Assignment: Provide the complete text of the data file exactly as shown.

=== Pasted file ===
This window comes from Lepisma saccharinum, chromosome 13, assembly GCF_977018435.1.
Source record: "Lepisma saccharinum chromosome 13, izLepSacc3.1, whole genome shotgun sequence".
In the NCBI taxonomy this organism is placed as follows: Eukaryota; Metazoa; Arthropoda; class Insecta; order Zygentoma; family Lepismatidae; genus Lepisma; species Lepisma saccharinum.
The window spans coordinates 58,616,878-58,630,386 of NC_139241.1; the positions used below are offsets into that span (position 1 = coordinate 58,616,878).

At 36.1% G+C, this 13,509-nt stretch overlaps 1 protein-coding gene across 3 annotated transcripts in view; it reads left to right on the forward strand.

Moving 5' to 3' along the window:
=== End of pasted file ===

This window comes from Lepisma saccharinum, chromosome 13, assembly GCF_977018435.1.
Source record: "Lepisma saccharinum chromosome 13, izLepSacc3.1, whole genome shotgun sequence".
In the NCBI taxonomy this organism is placed as follows: Eukaryota; Metazoa; Arthropoda; class Insecta; order Zygentoma; family Lepismatidae; genus Lepisma; species Lepisma saccharinum.
The window spans coordinates 58,616,878-58,630,386 of NC_139241.1; the positions used below are offsets into that span (position 1 = coordinate 58,616,878).

At 36.1% G+C, this 13,509-nt stretch overlaps 1 protein-coding gene across 3 annotated transcripts in view; it reads left to right on the forward strand.

Moving 5' to 3' along the window: